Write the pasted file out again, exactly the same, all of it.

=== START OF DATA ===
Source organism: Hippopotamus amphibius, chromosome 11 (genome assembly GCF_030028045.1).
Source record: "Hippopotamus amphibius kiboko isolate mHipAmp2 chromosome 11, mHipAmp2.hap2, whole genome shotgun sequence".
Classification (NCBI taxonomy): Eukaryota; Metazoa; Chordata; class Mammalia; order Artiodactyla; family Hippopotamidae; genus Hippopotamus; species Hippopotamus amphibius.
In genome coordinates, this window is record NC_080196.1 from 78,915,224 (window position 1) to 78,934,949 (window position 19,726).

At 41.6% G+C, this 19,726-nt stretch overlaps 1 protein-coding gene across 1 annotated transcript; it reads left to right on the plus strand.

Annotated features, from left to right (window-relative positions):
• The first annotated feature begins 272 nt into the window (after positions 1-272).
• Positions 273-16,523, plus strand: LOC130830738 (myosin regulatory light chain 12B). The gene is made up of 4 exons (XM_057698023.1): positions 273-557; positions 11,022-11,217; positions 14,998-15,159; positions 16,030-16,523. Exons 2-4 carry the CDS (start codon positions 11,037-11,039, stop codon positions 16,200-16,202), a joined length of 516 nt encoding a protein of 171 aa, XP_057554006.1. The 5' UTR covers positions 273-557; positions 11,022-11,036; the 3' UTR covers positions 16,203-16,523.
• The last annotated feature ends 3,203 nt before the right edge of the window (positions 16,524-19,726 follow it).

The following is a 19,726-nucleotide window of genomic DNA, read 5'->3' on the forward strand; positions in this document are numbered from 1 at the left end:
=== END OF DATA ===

Source organism: Hippopotamus amphibius, chromosome 11 (genome assembly GCF_030028045.1).
Source record: "Hippopotamus amphibius kiboko isolate mHipAmp2 chromosome 11, mHipAmp2.hap2, whole genome shotgun sequence".
Classification (NCBI taxonomy): Eukaryota; Metazoa; Chordata; class Mammalia; order Artiodactyla; family Hippopotamidae; genus Hippopotamus; species Hippopotamus amphibius.
In genome coordinates, this window is record NC_080196.1 from 78,915,224 (window position 1) to 78,934,949 (window position 19,726).

At 41.6% G+C, this 19,726-nt stretch overlaps 1 protein-coding gene across 1 annotated transcript; it reads left to right on the plus strand.

Annotated features, from left to right (window-relative positions):
• The first annotated feature begins 272 nt into the window (after positions 1-272).
• Positions 273-16,523, plus strand: LOC130830738 (myosin regulatory light chain 12B). The gene is made up of 4 exons (XM_057698023.1): positions 273-557; positions 11,022-11,217; positions 14,998-15,159; positions 16,030-16,523. Exons 2-4 carry the CDS (start codon positions 11,037-11,039, stop codon positions 16,200-16,202), a joined length of 516 nt encoding a protein of 171 aa, XP_057554006.1. The 5' UTR covers positions 273-557; positions 11,022-11,036; the 3' UTR covers positions 16,203-16,523.
• The last annotated feature ends 3,203 nt before the right edge of the window (positions 16,524-19,726 follow it).

The following is a 19,726-nucleotide window of genomic DNA, read 5'->3' on the forward strand; positions in this document are numbered from 1 at the left end: